May 23, 2009

5/23/09-Part B: Denver Cyclone Produces

Well, on Thom's last day, we actually had a traditional chase.

We dropped down to the Palmer Divide by early afternoon. There seemed to be a boundary with ESE flow south of the Divide and northwesterly or northeasterly winds north of the divide. Low to mid 50 dewpoints abounded.

When we got to Limon, a strong set of echoes was between Colorado Springs and Limon. Just after our arrival there, the northern most of the echoes developed a rain free base, and then, somewhat to my amazement, a fairly good looking wall cloud. We dropped south and noticed that at least at the base of the wall cloud there was decent, but not strong, cyclonic motion.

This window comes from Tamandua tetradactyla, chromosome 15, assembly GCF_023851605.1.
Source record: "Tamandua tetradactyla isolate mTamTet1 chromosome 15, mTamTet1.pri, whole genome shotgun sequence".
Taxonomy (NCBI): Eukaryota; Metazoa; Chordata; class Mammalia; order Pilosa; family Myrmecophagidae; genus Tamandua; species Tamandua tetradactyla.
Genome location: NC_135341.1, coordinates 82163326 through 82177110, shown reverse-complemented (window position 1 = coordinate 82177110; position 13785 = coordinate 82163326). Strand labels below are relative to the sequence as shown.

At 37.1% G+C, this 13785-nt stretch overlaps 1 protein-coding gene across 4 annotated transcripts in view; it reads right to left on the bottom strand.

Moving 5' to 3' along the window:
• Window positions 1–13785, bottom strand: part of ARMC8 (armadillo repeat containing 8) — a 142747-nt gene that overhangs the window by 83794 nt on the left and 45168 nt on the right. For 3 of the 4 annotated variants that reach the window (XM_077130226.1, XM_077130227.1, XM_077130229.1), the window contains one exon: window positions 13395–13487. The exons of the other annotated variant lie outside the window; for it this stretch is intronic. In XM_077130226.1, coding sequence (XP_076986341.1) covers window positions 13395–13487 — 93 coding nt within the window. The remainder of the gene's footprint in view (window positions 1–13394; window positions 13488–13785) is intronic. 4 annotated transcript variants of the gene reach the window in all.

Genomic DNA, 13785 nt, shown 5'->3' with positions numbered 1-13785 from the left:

As the storm moved over us, the wall cloud became outflowish, but left behind on its eastern periphery was the high based funnel, nearly tilted horizontally. All in all, this was a very satisfying chase day. We salvaged an actual chase out of this wreck of a pattern. It also goes to show that what meteorologists call "mesoscale"accidents can produce bounty. A "mesoscale accident" is something that cannot be assessed by looking at computerized weather forecasts, but changes conditions favorable to those for rotating storms by some local effects that are difficult to assess, if not impossible (topography, boundaries from neighboring thunderstorms etc.) True, we did not see a tornado. But others reported brief tornadoes. Our high-based funnel is consistent with those reports.